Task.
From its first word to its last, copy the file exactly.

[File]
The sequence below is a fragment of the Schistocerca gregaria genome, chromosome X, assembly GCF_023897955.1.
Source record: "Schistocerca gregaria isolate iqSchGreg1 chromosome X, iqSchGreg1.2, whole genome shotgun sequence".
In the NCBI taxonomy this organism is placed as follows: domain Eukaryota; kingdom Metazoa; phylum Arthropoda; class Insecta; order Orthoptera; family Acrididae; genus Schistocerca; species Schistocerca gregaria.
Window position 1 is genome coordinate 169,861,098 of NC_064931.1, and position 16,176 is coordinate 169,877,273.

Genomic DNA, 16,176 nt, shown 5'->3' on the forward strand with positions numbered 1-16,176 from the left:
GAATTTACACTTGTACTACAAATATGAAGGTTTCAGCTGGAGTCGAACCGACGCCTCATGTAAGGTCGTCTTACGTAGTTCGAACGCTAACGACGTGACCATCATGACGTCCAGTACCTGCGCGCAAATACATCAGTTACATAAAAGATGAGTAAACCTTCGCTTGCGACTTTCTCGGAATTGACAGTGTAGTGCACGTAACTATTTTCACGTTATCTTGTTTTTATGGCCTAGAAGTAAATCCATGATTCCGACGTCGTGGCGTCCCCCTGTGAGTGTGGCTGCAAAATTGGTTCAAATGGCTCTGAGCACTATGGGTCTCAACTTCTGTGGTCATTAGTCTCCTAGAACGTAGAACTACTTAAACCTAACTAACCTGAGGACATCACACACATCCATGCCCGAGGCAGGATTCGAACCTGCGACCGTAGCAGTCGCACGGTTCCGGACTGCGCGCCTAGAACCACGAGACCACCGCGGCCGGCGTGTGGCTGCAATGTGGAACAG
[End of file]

The sequence below is a fragment of the Schistocerca gregaria genome, chromosome X, assembly GCF_023897955.1.
Source record: "Schistocerca gregaria isolate iqSchGreg1 chromosome X, iqSchGreg1.2, whole genome shotgun sequence".
In the NCBI taxonomy this organism is placed as follows: domain Eukaryota; kingdom Metazoa; phylum Arthropoda; class Insecta; order Orthoptera; family Acrididae; genus Schistocerca; species Schistocerca gregaria.
Window position 1 is genome coordinate 169,861,098 of NC_064931.1, and position 16,176 is coordinate 169,877,273.

Genomic DNA, 16,176 nt, shown 5'->3' on the forward strand with positions numbered 1-16,176 from the left:
GAATTTACACTTGTACTACAAATATGAAGGTTTCAGCTGGAGTCGAACCGACGCCTCATGTAAGGTCGTCTTACGTAGTTCGAACGCTAACGACGTGACCATCATGACGTCCAGTACCTGCGCGCAAATACATCAGTTACATAAAAGATGAGTAAACCTTCGCTTGCGACTTTCTCGGAATTGACAGTGTAGTGCACGTAACTATTTTCACGTTATCTTGTTTTTATGGCCTAGAAGTAAATCCATGATTCCGACGTCGTGGCGTCCCCCTGTGAGTGTGGCTGCAAAATTGGTTCAAATGGCTCTGAGCACTATGGGTCTCAACTTCTGTGGTCATTAGTCTCCTAGAACGTAGAACTACTTAAACCTAACTAACCTGAGGACATCACACACATCCATGCCCGAGGCAGGATTCGAACCTGCGACCGTAGCAGTCGCACGGTTCCGGACTGCGCGCCTAGAACCACGAGACCACCGCGGCCGGCGTGTGGCTGCAATGTGGAACAG